Wednesday, May 29, 2013


This is from Vatican Radio's summary of his homily this morning on the temptation of triumphalism in the Church!My comments at the end.

(Vatican Radio) Triumphalism impedes the Church: it is the temptation of a Christianity without the Cross, a Church that only wants to go half way on the journey of redemption, overly concerned with organization and success, without understanding that real triumph is born out of failure, like the triumph of Christ on the Cross. This was the focus of Pope Francis’ homily at morning Mass in Casa Santa Marta [at the Vatican's Motel 6]. Emer McCarthy reports:

The Gospel of the day recounts how Jesus, on his way to Jerusalem with his disciples, announces His passion, death and resurrection. Pope Francis described it as “the journey of faith”. He noted the disciples have another plan in mind, they plan to go only half way, that it is better to stop and they discuss among themselves how to arrange the Church and arrange salvation. Thus , John and James, ask Him to grant that in His glory one may sit one at His right and the other at His left, prompting a argument among the other about who was most important in the Church.

Pope Francis observed that “the disciples’ temptation is the same of Jesus’ temptation in the desert, when the devil proposed another path to Him": "Do everything with speed, preform a miracle, something that everyone can see. Let’s go to the temple and skydive without a parachute, so everyone will see the miracle and redemption will come to pass".

The Pope said this was also Peter’s temptation when he at first does not accept the passion of Jesus: "It is the temptation of a Christianity without the Cross, a half-way Christianity." There is also another temptation, "a Christianity with the Cross without Jesus" of which the Pope said he would speak at another occasion. But "the temptation of Christianity without the Cross", to be "half-way Christians, a half-way Church " – that does not want to arrive there where the Father wants, "is the temptation of triumphalism. We want the triumph now, without going to the Cross, a worldly triumph, a reasonable triumph ":

"Triumphalism in the Church, impedes the Church. Triumphalism among Christians, impedes Christians. A triumphalist, half-way Church that is a Church that is content with what it is or has, well sorted – well organized - with all its offices, everything in order, everything perfect no? Efficient. But a Church that denies its martyrs, because it does not know that martyrs are needed for Churches’ the journey towards the Cross. A Church that only thinks about triumphs, successes, does not know that rule of Jesus: the rule of triumph through failure, human failure, the failure of the Cross. And this is a temptation that we all have”.

The Pope, then, recalled a special episode in his life:

"I remember once, I was in a dark moment in my spiritual life and I asked a favor from the Lord. Then I went to preach the annual spiritual retreat to nuns and on the last day they made their confession. One elderly nun, over 80 years of age, but with clear, bright eyes came to confession: she was a woman of God. In the end I saw that she really was a woman of God so I said ‘ Sister, as penance, pray for me, because I need a grace, ok? If you ask the Lord for this grace on my behalf, I am sure to receive it'. She stopped for a moment, as if in prayer, and said, 'Of course the Lord will grant you this grace, but do not be deceived: in His own divine manner’. This did me a lot of good. To hear that the Lord always gives us what we ask for, but in His own divine way. And this is the divine way to the very end. The divine way involves the Cross, not out of masochism: no, no! Out of love. For love to the very end”.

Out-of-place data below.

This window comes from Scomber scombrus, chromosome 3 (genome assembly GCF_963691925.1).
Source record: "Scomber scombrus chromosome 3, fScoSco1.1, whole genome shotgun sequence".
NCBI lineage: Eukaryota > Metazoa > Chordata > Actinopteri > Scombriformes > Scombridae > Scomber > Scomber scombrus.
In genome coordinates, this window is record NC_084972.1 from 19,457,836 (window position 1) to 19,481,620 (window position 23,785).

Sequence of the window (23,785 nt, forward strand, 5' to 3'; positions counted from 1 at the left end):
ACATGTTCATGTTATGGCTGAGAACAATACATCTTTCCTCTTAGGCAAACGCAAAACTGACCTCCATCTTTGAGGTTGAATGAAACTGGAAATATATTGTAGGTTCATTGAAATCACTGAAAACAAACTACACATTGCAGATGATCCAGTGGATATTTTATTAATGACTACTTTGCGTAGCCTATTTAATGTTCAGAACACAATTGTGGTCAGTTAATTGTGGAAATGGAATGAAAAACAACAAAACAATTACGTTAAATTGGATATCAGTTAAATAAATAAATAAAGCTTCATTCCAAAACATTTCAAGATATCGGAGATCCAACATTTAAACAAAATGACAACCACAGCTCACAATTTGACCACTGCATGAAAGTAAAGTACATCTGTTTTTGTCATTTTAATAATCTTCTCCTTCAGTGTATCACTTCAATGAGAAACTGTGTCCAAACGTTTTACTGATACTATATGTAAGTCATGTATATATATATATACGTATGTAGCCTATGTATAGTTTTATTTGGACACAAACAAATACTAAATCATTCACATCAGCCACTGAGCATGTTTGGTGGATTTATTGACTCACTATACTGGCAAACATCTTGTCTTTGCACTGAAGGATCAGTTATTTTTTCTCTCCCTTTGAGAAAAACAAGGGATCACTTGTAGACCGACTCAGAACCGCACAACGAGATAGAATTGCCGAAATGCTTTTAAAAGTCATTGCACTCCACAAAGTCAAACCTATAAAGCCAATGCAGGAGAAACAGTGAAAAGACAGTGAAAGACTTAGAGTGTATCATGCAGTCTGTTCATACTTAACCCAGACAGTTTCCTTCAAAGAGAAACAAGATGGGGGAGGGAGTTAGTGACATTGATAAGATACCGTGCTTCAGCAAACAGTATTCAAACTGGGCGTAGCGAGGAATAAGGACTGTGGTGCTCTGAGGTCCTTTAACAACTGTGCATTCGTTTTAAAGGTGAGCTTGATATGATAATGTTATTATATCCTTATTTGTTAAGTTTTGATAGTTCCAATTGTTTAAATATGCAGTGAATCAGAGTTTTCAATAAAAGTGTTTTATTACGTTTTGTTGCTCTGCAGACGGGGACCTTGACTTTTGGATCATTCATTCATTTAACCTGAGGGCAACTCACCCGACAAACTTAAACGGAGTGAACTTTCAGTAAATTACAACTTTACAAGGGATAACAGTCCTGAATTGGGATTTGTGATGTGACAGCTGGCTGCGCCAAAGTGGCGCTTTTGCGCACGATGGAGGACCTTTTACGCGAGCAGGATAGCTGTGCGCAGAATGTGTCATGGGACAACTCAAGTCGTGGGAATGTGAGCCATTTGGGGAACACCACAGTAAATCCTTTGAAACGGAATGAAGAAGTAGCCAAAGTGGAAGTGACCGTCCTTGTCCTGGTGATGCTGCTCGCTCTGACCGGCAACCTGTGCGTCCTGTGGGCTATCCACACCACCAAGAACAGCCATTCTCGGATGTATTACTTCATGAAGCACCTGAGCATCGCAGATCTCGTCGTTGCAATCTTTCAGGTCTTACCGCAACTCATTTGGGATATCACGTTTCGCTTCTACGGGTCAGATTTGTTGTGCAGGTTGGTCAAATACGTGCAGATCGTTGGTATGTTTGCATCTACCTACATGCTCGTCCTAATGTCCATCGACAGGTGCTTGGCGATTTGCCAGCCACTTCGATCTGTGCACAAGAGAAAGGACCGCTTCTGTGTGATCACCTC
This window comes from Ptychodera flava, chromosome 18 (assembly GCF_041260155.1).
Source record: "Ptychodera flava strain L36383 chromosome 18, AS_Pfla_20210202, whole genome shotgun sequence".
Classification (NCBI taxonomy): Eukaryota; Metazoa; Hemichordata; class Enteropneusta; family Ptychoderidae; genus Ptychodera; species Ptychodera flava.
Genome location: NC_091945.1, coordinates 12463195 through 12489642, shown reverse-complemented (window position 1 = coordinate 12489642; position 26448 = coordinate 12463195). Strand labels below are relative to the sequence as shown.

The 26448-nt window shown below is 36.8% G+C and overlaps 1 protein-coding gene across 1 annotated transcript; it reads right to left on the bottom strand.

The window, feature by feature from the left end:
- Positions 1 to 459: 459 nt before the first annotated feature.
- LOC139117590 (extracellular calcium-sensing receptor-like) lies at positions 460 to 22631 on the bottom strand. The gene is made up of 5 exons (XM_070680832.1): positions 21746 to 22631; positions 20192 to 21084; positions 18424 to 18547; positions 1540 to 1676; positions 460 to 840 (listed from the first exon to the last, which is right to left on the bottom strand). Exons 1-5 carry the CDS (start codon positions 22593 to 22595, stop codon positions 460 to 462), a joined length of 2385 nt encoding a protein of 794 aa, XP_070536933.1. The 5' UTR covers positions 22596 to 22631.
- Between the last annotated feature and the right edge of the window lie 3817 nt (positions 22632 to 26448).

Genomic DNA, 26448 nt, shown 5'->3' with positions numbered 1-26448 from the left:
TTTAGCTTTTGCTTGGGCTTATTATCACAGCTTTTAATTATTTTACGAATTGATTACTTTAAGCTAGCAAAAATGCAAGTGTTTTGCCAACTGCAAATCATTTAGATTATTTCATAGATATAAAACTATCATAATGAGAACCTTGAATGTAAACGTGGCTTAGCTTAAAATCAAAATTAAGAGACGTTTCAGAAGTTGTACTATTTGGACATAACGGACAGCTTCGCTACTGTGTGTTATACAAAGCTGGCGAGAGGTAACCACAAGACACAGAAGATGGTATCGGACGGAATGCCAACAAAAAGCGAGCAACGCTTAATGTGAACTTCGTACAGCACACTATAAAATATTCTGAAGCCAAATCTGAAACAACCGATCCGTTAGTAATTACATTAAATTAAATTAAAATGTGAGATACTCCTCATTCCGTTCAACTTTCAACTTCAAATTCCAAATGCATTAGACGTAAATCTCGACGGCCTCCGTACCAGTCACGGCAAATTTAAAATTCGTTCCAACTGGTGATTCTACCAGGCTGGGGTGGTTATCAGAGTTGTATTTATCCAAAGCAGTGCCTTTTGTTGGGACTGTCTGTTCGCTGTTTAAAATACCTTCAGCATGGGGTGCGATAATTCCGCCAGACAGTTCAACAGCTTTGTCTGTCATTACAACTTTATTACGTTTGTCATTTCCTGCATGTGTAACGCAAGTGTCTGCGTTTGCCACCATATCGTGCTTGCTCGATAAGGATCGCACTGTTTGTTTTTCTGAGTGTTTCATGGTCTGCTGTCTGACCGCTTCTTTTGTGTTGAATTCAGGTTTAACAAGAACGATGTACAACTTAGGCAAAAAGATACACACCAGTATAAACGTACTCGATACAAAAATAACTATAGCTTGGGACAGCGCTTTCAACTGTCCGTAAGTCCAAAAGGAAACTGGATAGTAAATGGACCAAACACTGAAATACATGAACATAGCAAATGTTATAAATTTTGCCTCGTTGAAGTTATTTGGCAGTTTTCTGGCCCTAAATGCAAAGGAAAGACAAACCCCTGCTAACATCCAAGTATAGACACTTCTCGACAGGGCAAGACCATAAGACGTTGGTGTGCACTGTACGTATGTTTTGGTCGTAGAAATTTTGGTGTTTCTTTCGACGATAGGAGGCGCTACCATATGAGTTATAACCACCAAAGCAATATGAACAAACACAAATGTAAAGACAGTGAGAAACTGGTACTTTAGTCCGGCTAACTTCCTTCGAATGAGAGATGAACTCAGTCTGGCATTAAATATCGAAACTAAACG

Pope Francis concluded with a prayer:

"We ask the Lord for the grace that we may not be a half-way Church, a triumphalist Church, of great successes, but a humble Church, that walks with decision, just like Jesus. Forward, forward, forward. With a heart open to the will of the Father, just like Jesus. We ask for this grace. "

MY COMMENTS: One of the things that many people in the Church, clergy and laity alike, complain about is the number of meetings we must attend. Since the Second Vatican Council, new structures of bureaucracy have developed in the Church on the diocesan and parish levels, Pastoral Councils and the various committees, finance councils, school boards and their committees and so on and so on. The pastor becomes the animator of committees often keeping him from visiting homes in the evening or being so preoccupied by collegiality that he misses many opportunities to actually minister.

I'm not opposed to advisory groups in the parish, but we have made ourselves so bureaucratized that the successful pastor and parish is one that really looks good on paper with all the committees functioning properly and everyone knowing to whom everyone reports and so on and so on.

But the way of the parish must be the way of Jesus Christ and imitating Him. Aren't the Mass, the other sacraments and the good works that individuals do as well as those sponsored by the parish to help people to participate in the good works of the Church enough. Do we need all the bureaucracy we have today, with bloated chanceries, bloated parishes and Catholics who have become bloated with it all?

How many people work for the Vatican? Blessed Pope John XXIII said when asked, "about half." We might ask that of our chanceries and parishes and do away with the half and get to work.

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